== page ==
And, that's basically what I did. I was able to endear myself to a very tight group of people who became my best friends. Most of those people I am still close to, or at least keep in contact with. College was an excellent boost to my self-esteem. Even with people who didn't warm up to me, it was a non-issue, because I was loved and appreciated by my group. Even though I had friends in high school, some were even close, I was never part of a "group." The belonging made all the difference. I could finally begin a journey to truly be myself, and be happy with that person.
Fast forward to 2007. I have now been teaching high school for 4 years, now. I see, on a daily basis the exact kinds of things that I dealt with in high school. One might think that someone who didn't like high school wouldn't want to go back, even as a teacher. There's always the evil side of a person that makes them want to "seek revenge" or something like that. It's weird. I have actually found myself forming bonds with kids, as a teacher, that I probably would have thought hated me. And then, I came to a realization. In jr. high especially, but high school also, every other kid was just as preoccupied worrying about their own mini-dramas that they didn't put nearly the kind of thought into me as I thought they had.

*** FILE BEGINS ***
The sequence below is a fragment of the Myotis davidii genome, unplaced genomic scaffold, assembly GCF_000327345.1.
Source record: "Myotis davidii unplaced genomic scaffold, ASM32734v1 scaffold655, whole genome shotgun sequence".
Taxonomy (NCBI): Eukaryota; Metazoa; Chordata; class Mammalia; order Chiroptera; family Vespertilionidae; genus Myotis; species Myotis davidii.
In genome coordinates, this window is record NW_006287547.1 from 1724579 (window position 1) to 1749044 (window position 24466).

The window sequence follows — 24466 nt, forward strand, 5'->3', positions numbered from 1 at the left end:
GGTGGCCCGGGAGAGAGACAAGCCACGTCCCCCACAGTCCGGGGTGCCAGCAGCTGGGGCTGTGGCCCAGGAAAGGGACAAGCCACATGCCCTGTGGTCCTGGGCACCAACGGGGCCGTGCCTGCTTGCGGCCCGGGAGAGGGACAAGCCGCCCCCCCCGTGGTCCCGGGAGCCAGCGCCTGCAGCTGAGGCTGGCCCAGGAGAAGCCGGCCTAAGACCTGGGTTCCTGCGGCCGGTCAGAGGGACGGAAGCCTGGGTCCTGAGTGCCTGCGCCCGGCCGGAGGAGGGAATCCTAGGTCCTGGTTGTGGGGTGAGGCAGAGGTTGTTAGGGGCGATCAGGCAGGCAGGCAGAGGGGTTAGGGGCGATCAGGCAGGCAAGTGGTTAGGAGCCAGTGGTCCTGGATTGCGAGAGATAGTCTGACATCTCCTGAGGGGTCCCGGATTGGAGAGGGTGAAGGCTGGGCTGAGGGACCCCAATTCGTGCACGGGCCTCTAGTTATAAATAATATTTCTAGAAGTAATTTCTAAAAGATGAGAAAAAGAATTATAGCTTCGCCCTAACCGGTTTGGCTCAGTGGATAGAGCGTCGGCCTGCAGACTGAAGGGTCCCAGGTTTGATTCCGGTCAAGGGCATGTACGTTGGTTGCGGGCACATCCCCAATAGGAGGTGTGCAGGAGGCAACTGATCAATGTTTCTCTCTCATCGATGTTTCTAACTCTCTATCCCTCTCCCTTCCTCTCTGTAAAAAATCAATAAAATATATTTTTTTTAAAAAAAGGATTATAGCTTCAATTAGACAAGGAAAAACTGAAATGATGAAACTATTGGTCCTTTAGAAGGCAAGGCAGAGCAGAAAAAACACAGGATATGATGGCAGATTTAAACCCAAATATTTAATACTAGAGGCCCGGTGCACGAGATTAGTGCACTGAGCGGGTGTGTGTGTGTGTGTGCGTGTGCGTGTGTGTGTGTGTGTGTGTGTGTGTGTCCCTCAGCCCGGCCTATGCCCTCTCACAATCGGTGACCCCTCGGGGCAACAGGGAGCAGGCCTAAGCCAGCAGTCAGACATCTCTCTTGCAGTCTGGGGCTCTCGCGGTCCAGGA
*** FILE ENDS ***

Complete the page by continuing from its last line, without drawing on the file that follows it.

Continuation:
With all of this new found confidence you'd think that I was prepared to stroll into the reunion and be totally at ease and cool. Why not? That's how I am in pretty much every other situation. Or, else I'd have the fortitude to say that I don't even want to go to the damn thing, and mean it, and then not go.
But, I want to go! But, why, when,whenever I think about these people I revert back to the scared guy who was so afraid of saying something stupid or not getting invited to the parties. What's wrong with me.